(From George Sampson's Concise Cambridge History of English Literature, 3rd ed.).
XII. THE ARTHURIAN LEGEND
The mystery of Arthur's end is not darker than the mystery of his beginning. While the ancient tradition is everywhere, the facts and records are nowhere. The earliest English Arthurian literature is singularly meagre and undistinguished. The romantic exploitation of "the matter of Britain" was the achievement, mainly, of French writers, and, indeed, some critics would have us attach little importance to British influence on the development of the Arthurian legend. The "matter of Britain" very quickly became international property—a vast composite body of romantic tradition, which European poets and story-tellers of every nationality drew upon and used for their own purposes. Arthur was non-political and could be idealised without offence to any ruling family. The British king himself faded more and more into the background, and became, in time, but the phantom monarch of a featureless "land of faëry". His knights quite overshadow him in the later romances; but they, in their turn, undergo the same process of denationalization, and appear as natives of some region of fantasy, moving about in a golden atmosphere of illusion. The course of the story is too obscure to be made clear in a brief summary which must necessarily ignore the hints and half-tones that count for much in the total effect, and which can take no account of French, German and Italian contributions to the legend. Old English literature, even the Chronicle, knows nothing whatever of Arthur. To find any mention of him earlier than the twelfth century we must turn to Wales, where, in a few obscure poems, a difficult prose story, and two dry Latin chronicles we find what appear to be the first written references, meagre and casual, but indicating a tradition already ancient. The earliest is in Historia Britonum, which, as we have seen (p. 9), dates from 679, though the existing recension of Nennius was made in the ninth century. The reference of Nennius to Arthur occurs in a very short account of the conflict that culminated in Mount Badon, usually dated 516, though some would put it as early as 470. Gildas, who was a youth in 516, also mentions Mount Badon; but the only hero he names is "Ambrosius Aurelianus". In Nennius the hero has become "The magnanimous Arthur", who was twelve times victorious, last of all at Mount Badon; but he is a military leader, not a king—or,p perhaps, as the anthropologist Lord Raglan thinks, "a god of war".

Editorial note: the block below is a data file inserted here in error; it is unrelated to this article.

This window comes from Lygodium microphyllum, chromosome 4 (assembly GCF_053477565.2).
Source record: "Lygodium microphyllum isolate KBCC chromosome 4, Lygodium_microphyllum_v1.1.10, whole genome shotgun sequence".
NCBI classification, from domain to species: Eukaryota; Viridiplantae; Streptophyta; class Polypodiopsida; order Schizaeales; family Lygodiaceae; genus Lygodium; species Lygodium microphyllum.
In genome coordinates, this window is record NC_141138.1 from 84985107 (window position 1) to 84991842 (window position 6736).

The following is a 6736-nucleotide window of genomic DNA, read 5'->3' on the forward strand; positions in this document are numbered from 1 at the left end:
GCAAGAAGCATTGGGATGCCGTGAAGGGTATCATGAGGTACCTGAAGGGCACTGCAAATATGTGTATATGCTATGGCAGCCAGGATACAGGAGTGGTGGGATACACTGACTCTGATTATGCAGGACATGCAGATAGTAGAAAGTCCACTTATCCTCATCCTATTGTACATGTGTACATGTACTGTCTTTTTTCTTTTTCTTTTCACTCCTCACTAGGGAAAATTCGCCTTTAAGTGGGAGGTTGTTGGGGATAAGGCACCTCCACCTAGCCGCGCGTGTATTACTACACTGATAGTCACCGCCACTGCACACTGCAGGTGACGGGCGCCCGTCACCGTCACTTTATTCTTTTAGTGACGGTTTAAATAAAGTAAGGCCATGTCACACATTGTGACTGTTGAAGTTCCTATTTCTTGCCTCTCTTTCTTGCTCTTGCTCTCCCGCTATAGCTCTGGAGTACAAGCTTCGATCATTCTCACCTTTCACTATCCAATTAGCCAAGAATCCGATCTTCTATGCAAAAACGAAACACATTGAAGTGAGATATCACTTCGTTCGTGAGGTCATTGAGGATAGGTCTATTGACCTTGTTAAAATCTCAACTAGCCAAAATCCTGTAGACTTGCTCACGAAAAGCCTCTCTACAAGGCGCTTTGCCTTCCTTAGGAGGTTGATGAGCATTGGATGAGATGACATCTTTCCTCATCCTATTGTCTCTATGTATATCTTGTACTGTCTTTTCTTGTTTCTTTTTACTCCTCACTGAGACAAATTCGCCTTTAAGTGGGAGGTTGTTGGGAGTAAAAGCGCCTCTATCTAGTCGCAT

The poems of the ancient Welsh bards have been discussed almost as fiercely as the poems of Ossian; yet there is no doubt that together with much of late and doubtful invention they contain something of indisputably ancient tradition. But the most celebrated of the early Welsh bards know nothing of Arthur. Llywarch Hên, Taliesin and Aneirin (sixth or seventh century?) never mention him; to the first to Urien, Lord of Rheged, is the most imposing figure among all the native warriors. There are, indeed, only five ancient poems that mention Arthur at all. The reference most significant to modern readers occurs in the Stanzas of the Graves contained in the Black Book of Caermarthen (twelfth century): "A grave there is for March (Mark), a grave for Gwythur, a grave for Gwgawn of the Ruddy Sword; a mystery is the grave of Arthur." Another stanza mentions both the fatal battle of Camlan and Bedwyr (Bedivere) , who shares with Kai (Kay) pre-eminence among Arthur's followers in the primitive Welsh fragments of Arthurian fable. Another Arthurian knight, Geraint, is the hero of a poem that appears both in The Black Book of Caermarthen and in the Red Book of Hergest (fourteenth century). One of the eighteen stanzas just mentions Arthur by name. The Chair of the Sovereign in The Book of Taliesin (thirteenth century) alludes obscurely to Arthur as a "Warrior sprung from two sources". Arthur, Kai and Beedwyr appear in another poem contained in The Black Book; but the deed celebrated in the almost incomprehensible lines of this poem are the deeds of Kai and Bedwyr. Arthur recedes still further into the twilight of myth in the only other Old Welsh poem where any extended allusion is made to him a most obscure piece of sixty lines contained in The Book of Taliesin. Here, as Matthew Arnold says, "The writer is pillaging an antiquity of which he does not fully possess the secret". Arthur sets upon various expeditions over perilous seas in his ship Pridwen; one of them has as its object the rape of a cauldron belonging to the King of Hades. Ancient British poetry has nothing futher to tell us of this mysterious being, who is, even at a time so remote, a vague, impalpable figure of legend.